The Boston Globe
"From the conceptualizing stage until my book was between two covers, Rakia Clark was a professional, conscientious and dedicated editor. She took the work seriously, balanced the often-difficult space between the needs of the writer and the business of the house and by my mind there was only one way to make that possible: by really caring. We all want to feel like our work matters and Rakia gave my book the kind of attention every writer craves. It sounds basic, but trust me, it is not."
- Howard Bryant, author of The Heritage: Black Players, a Divided America and the Politics of Patriotism
"Over the last 20 years of my writing career I’ve had a lot of editors. But Rakia is the first that I’ve ever remained in close and consistent conversation with throughout the editorial process, from start to post-publication. I’m not being hyperbolic when I say that she picked up the phone almost 100 percent of the time. We argued and debated a lot, and we laughed just as much. She listened and had a great ear for phrasing, tone, and pacing. She empathized, cajoled and did whatever it took to make my work better. But she never imposed her will on me or tried to stifle my voice. Readers around the world are grateful because of her editorial pruning. And so are legions of children living and yet to be born."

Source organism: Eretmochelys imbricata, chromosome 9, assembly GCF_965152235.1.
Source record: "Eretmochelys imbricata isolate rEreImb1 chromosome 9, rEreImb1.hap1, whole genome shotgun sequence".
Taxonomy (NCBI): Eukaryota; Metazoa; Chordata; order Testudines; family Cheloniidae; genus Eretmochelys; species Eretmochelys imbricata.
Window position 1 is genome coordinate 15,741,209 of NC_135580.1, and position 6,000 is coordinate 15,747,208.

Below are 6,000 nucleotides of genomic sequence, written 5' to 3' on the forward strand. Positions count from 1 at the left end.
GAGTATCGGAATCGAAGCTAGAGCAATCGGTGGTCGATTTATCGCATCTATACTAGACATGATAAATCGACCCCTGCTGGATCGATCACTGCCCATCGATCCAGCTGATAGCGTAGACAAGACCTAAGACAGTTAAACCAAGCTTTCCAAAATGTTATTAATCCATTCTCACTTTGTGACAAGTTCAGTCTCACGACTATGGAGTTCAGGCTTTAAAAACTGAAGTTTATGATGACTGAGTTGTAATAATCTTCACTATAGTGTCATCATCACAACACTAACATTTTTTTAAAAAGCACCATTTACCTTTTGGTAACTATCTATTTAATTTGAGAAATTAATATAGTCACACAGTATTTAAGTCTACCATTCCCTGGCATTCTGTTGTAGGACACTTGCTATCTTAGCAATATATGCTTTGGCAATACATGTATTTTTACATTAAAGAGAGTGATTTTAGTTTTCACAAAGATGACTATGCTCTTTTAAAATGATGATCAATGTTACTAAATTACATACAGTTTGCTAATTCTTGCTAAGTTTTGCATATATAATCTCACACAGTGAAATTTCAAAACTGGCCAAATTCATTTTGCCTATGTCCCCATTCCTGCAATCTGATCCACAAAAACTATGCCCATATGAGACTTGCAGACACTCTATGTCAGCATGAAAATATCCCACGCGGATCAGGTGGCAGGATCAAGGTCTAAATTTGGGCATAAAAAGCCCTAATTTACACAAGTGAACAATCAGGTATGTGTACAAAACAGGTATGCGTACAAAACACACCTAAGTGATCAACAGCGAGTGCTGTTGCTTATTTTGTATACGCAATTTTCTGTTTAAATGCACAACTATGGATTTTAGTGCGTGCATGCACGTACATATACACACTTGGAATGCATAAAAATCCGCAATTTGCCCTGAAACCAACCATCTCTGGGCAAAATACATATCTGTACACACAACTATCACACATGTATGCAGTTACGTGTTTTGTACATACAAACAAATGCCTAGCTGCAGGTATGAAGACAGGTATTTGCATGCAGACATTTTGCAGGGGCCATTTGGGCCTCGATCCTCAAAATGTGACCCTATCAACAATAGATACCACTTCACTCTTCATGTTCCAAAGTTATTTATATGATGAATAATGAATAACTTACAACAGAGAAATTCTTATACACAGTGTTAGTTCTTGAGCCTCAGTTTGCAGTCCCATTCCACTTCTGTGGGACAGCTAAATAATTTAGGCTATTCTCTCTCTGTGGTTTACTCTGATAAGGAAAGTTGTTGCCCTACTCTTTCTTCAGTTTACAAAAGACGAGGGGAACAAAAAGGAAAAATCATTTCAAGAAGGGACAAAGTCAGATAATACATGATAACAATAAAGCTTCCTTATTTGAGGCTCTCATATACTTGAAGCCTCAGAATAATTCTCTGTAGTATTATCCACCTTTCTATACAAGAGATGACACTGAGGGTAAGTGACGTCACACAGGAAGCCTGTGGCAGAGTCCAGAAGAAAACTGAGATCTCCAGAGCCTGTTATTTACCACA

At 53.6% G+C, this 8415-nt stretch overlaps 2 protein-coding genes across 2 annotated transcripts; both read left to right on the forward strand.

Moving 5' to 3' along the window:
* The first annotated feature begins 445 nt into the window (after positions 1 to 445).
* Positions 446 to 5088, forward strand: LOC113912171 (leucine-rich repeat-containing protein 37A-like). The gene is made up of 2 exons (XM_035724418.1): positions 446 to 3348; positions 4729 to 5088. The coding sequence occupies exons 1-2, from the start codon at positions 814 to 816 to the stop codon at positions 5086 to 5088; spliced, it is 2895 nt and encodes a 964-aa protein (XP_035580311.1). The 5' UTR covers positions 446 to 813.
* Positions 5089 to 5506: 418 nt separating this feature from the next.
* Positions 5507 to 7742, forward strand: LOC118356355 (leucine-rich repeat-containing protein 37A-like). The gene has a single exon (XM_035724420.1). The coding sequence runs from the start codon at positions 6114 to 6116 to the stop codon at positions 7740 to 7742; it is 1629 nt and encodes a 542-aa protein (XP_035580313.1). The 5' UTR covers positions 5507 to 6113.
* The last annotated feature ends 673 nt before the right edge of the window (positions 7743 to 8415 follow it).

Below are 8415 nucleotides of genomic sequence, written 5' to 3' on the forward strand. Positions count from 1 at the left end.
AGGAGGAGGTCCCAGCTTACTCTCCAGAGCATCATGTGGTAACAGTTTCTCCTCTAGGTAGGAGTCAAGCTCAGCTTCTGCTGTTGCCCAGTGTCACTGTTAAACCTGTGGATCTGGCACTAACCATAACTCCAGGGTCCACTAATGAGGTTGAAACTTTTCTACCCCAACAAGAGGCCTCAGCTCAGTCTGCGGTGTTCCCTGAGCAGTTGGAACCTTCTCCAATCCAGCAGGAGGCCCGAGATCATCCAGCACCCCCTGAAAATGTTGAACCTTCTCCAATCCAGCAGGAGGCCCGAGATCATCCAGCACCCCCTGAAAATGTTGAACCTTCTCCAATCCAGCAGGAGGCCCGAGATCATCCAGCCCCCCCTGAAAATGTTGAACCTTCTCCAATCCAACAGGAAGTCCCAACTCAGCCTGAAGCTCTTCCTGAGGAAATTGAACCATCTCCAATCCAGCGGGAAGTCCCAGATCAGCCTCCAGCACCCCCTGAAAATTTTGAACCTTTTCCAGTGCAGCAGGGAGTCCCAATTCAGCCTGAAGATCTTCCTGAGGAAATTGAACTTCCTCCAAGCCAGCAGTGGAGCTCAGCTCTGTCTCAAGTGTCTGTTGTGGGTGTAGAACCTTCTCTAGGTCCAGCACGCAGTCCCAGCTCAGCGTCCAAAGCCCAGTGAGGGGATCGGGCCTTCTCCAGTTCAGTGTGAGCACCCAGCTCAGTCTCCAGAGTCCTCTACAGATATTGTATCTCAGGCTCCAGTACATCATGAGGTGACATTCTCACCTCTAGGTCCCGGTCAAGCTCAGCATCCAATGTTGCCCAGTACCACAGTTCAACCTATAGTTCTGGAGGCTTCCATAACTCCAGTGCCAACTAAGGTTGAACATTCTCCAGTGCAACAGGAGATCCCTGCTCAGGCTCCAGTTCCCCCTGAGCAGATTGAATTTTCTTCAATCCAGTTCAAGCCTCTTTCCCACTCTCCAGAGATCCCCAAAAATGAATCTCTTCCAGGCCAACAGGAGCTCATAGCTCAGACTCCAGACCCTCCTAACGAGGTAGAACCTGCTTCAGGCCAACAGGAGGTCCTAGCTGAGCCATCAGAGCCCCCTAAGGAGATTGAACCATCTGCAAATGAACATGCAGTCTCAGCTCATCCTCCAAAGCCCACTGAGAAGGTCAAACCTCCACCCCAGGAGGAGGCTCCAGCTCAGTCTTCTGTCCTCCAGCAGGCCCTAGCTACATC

- Stacey Patton, author of Spare the Kids: Why Whupping Children Won't Save Black America
"Rakia is a pleasure to work with, giving me freedom to create productively and giving me strict deadlines to meet to keep us on schedule. She is smart, capable and personable. I highly recommend her. What is also significant is that the biography of Miss Brooks was Rakia's idea. She recognized that such a testament ought to be available on the 100th anniversary of Miss Brooks's birth. Rakia is a visionary editor."
- Angela Jackson, author of A Surprised Queenhood in the New Black Sun: The Life & Legacy of Gwendolyn Brooks
The Boston Globe
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at Medgar Evers College